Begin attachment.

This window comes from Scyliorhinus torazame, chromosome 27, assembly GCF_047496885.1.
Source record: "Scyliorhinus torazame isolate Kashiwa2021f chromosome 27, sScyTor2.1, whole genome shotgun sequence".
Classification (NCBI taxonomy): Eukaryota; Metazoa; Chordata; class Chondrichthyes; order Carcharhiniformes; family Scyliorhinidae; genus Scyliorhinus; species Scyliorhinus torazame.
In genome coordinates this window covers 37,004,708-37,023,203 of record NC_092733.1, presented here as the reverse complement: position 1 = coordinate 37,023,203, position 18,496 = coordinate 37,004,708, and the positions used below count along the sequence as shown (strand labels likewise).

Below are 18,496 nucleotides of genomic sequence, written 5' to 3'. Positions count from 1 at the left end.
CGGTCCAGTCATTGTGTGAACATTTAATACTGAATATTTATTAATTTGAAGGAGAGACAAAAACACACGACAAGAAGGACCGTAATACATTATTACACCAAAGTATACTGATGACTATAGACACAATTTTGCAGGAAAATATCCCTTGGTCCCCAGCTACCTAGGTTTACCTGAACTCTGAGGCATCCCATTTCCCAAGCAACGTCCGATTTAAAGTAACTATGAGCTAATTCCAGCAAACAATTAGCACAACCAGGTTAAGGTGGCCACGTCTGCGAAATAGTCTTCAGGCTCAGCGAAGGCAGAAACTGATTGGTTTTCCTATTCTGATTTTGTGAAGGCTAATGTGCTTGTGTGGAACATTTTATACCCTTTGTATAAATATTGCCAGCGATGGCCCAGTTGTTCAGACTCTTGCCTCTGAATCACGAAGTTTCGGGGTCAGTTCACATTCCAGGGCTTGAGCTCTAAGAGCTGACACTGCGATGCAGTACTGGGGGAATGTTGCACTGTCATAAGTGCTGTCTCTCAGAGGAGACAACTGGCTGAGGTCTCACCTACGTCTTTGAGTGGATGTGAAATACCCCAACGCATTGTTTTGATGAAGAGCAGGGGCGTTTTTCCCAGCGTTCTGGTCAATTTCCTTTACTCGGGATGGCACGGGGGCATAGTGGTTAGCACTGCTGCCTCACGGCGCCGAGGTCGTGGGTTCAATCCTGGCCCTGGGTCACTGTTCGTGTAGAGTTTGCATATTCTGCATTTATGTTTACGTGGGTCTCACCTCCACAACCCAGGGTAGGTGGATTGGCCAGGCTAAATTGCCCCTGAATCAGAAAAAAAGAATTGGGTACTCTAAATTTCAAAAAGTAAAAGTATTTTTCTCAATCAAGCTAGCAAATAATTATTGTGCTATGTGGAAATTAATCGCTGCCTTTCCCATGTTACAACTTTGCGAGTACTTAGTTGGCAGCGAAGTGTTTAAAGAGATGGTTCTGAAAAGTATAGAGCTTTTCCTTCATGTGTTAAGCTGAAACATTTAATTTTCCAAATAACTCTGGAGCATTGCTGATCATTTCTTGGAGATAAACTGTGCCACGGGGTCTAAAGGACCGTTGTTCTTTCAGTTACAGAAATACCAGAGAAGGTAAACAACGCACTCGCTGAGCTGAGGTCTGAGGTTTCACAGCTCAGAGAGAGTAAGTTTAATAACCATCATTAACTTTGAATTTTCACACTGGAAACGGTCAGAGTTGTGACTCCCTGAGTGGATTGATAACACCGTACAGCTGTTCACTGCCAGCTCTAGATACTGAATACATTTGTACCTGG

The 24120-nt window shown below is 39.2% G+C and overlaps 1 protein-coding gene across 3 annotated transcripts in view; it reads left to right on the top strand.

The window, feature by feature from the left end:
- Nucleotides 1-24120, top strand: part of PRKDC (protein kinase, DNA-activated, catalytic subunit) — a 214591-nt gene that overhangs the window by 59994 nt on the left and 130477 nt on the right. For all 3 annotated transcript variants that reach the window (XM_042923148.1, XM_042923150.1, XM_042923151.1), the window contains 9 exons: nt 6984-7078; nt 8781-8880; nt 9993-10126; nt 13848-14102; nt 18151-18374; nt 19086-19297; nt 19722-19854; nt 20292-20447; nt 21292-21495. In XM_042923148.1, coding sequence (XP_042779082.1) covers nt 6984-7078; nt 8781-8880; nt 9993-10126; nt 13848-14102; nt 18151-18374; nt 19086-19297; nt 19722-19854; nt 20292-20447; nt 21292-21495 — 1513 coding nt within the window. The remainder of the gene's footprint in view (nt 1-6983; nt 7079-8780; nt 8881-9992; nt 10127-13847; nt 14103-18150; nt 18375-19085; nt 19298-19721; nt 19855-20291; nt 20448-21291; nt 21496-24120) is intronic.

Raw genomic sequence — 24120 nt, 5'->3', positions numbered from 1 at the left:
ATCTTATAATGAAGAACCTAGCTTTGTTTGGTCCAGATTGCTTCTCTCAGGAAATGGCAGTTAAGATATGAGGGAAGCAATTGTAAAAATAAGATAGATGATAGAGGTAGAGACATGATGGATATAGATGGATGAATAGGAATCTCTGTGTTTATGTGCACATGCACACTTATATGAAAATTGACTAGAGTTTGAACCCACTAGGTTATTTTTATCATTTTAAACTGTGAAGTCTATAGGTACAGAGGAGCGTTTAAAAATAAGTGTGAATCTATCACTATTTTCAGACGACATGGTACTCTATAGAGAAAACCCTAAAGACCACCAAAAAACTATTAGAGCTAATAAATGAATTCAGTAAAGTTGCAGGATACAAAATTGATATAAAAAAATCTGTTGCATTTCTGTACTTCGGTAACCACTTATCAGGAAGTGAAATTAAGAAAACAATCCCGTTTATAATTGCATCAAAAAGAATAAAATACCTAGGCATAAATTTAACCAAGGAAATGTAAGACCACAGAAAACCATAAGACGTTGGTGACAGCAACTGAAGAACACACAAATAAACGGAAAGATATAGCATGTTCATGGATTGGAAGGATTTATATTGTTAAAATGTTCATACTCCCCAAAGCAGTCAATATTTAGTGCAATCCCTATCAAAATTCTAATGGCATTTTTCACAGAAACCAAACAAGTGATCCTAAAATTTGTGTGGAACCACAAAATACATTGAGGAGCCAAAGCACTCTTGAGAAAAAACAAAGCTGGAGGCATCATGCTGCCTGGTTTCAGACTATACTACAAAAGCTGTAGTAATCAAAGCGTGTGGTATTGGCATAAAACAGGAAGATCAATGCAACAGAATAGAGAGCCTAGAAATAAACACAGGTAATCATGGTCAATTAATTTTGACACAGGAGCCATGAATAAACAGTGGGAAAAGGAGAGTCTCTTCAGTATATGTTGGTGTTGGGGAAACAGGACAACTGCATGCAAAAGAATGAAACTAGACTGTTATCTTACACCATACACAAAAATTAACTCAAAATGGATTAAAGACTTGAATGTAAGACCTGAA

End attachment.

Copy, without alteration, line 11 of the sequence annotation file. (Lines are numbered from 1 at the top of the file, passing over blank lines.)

ATCTTATAATGAAGAACCTAGCTTTGTTTGGTCCAGATTGCTTCTCTCAGGAAATGGCAGTTAAGATATGAGGGAAGCAATTGTAAAAATAAGATAGATGATAGAGGTAGAGACATGATGGATATAGATGGATGAATAGGAATCTCTGTGTTTATGTGCACATGCACACTTATATGAAAATTGACTAGAGTTTGAACCCACTAGGTTATTTTTATCATTTTAAACTGTGAAGTCTATAGGTACAGAGGAGCGTTTAAAAATAAGTGTGAATCTATCACTATTTTCAGACGACATGGTACTCTATAGAGAAAACCCTAAAGACCACCAAAAAACTATTAGAGCTAATAAATGAATTCAGTAAAGTTGCAGGATACAAAATTGATATAAAAAAATCTGTTGCATTTCTGTACTTCGGTAACCACTTATCAGGAAGTGAAATTAAGAAAACAATCCCGTTTATAATTGCATCAAAAAGAATAAAATACCTAGGCATAAATTTAACCAAGGAAATGTAAGACCACAGAAAACCATAAGACGTTGGTGACAGCAACTGAAGAACACACAAATAAACGGAAAGATATAGCATGTTCATGGATTGGAAGGATTTATATTGTTAAAATGTTCATACTCCCCAAAGCAGTCAATATTTAGTGCAATCCCTATCAAAATTCTAATGGCATTTTTCACAGAAACCAAACAAGTGATCCTAAAATTTGTGTGGAACCACAAAATACATTGAGGAGCCAAAGCACTCTTGAGAAAAAACAAAGCTGGAGGCATCATGCTGCCTGGTTTCAGACTATACTACAAAAGCTGTAGTAATCAAAGCGTGTGGTATTGGCATAAAACAGGAAGATCAATGCAACAGAATAGAGAGCCTAGAAATAAACACAGGTAATCATGGTCAATTAATTTTGACACAGGAGCCATGAATAAACAGTGGGAAAAGGAGAGTCTCTTCAGTATATGTTGGTGTTGGGGAAACAGGACAACTGCATGCAAAAGAATGAAACTAGACTGTTATCTTACACCATACACAAAAATTAACTCAAAATGGATTAAAGACTTGAATGTAAGACCTGAA